«
»

Movies and TV

Limitless reviewed

02.12.14 | Comment?

I know I’m late to the game, but the movie Limitless bubbled to the top of my Netflix disc queue and I finally got a chance to watch it. (Confession time: the disc came sometime back in December and sat unwatched for two months.) The basic premise is that a loser gets access to a secret, designer drug that lets a person “use 100% of the brain instead of the usual 20%.” On the drug, he knocks out a brilliant novel then goes on to play the stock market and broker a multimillion dollar merger. Plus, complications.

For the most part, I really dug it. It was a fun concept, and most of the movie kept you wondering what trajectory this guy’s life was going to take. However, the ending was another matter. If you haven’t seen the movie yet, now is the time to stop reading. Go rent it, watch it, and come back. It’s okay. I’ll wait.

limitless poster

 

Okay if you’re still with me, I’m assuming it’s because you’ve seen the movie or you have no intention of watching it and don’t mind the ending being spoiled. Here goes.

Like I said, for the most part I really enjoyed it, but the ending just annoyed the crap out of me. It was like someone waved a magic wand and told us to forget everything we’d learned about how things were supposed to work up until that point.

Item #1: Did everyone just conveniently forget the blonde woman he’d screwed and who was subsequently found dead? Okay, yeah, the doorman wasn’t able to pick him out of a lineup and maybe he wouldn’t face charges. But considering he’d blacked out and could barely remember the last 18 hours, is he really that confident that he didn’t kill her? It’s true that his stalker demonstrated a habit for stabbiness, but what was his motivation? Was it an elaborate ploy to set him up for murder? That whole plot line just seemed like a heavy-handed way to get the lawyer in a position to take his jacket to steal the drugs he couldn’t have known where there.

Item #2: Mr. McStabby the stalker. A) Maybe he should have started with a note or a phone call saying, “Hey buddy, I know you don’t know me, but I have a business proposition for you. I’ll buy you a really awesome burger at this joint down the street if you hear me out.” Maybe it would have worked and maybe not, but the whole stalker act was clearly getting nowhere. B) He stabs two guys in Central Park and ends up in the middle of an ice skating rink with blood on his hands and a knife somewhere nearby. How does he not end up arrested at that point? Maybe the girlfriend should have stayed behind and talked to the cops. C) So after killing two people (three if we include the blonde) in his hunt for these drugs, now that the boss is dead he just lets Bradly Cooper keep the whole stash they recover from the lawyer? Really?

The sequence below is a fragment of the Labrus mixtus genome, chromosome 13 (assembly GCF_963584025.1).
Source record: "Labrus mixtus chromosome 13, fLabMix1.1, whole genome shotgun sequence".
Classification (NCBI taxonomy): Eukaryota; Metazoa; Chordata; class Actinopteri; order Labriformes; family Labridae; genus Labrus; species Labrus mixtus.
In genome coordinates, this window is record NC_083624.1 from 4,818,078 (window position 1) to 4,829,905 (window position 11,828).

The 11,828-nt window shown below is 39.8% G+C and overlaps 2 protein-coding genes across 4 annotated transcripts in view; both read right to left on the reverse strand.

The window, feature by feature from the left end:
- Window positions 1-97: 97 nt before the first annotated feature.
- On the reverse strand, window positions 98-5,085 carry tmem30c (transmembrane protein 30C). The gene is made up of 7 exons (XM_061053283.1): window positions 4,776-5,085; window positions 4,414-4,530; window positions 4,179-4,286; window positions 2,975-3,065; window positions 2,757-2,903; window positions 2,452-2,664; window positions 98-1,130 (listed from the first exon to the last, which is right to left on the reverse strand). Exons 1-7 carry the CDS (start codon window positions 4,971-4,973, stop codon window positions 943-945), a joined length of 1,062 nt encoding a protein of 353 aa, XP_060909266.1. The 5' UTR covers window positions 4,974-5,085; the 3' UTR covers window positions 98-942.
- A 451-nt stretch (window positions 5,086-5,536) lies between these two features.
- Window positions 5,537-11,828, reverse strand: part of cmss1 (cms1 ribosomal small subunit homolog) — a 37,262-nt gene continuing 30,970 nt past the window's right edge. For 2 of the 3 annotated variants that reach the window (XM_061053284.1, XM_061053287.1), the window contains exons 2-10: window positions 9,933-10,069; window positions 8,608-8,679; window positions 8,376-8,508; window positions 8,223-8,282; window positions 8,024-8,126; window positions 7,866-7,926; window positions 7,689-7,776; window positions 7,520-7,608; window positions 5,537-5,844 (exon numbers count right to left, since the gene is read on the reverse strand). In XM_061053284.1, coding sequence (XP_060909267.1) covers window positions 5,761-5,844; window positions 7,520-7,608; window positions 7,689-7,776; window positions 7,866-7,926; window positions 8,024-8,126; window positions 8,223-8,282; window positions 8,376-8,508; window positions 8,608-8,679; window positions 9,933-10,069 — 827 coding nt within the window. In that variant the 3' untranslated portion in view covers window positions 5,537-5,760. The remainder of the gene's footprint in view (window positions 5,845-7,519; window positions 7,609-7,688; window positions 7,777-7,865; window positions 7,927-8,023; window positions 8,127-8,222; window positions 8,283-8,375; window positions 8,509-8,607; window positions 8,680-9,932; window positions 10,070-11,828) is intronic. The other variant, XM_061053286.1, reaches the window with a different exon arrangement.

Item #3: I’ll admit, it was a neat moment when he stills DeNiro that he’s been off the drugs for months but they rewired his brain so that he didn’t need them any more. BUT. It flies in the face of the other 9/10ths of the movie. The whole time we’re not just told, but we’re shown how dangerous the drug is. How the people who quit taking it look like the faces of meth before eventually dying of organ failure or brain tumors or something. Without some additional explanation, this ending flips the bird at the entire movie’s world building. Maybe the labs he was funding found a way to safely taper off or maybe they found a compound that “rewired” the neural pathways, but whatever baloney excuse we could come up with was still better than the hand wave we got from the actual movie.

Item 4: This one harkens back to number one. As a happily married guy, I’ll admit the infidelity bothered me. Bradly Cooper happily screws his away across the movie with multiple anonymous sex partners, all the while supposedly still hung up on his girlfriend. Okay, the sense of power that comes with the drug is seductive, yada yada, I get that. But he never shows remorse. If you don’t have the morals to feel bad about cheating on your girlfriend then you’re not a nice guy and I sure wouldn’t vote for you. Which brings me to…

Item 5: Now that you’re super-smart without the help of drugs and you’ve already made your $40 million, what do you do next? If you’re the protagonist though, you run for office. He was earlier told that he’s so smart that he clearly has what it takes to run for senate, and later “who knows?” Now at the end we see that he’s doing just that. Clearly what this country needs is a super smart guy to tell everyone else what to do, and he’s the guy for the job. Except, considering he just made $40 million in a matter of months, any sort of political office would be a step down for him. He wants to make a difference? Great! I’d like to think if I were super smart and incredibly wealthy, I’d find a way to make a difference that absolutely didn’t involve politics. I’d set up foundations to deal with homelessness or hunger. What you wouldn’t catch me doing is wasting days debating a pork-laden transportation bill or a farm bill in which 90% has nothing to do with farming. I humbly submit that anyone as smart as (ostensibly) the protagonist would know to stay way far, far away from political office.

So that’s my take on Limitless. For the most part I really did enjoy the movie so I hope you don’t take my nitpicks the wrong way. It had a lot of great things going for it. Unfortunately, for me the last 20 minutes undermined some of the great work it had already established..

RSS feed

Comments

No comments yet.

Sorry, the comment form is closed at this time.


«
»

Bad Behavior has blocked 108 access attempts in the last 7 days.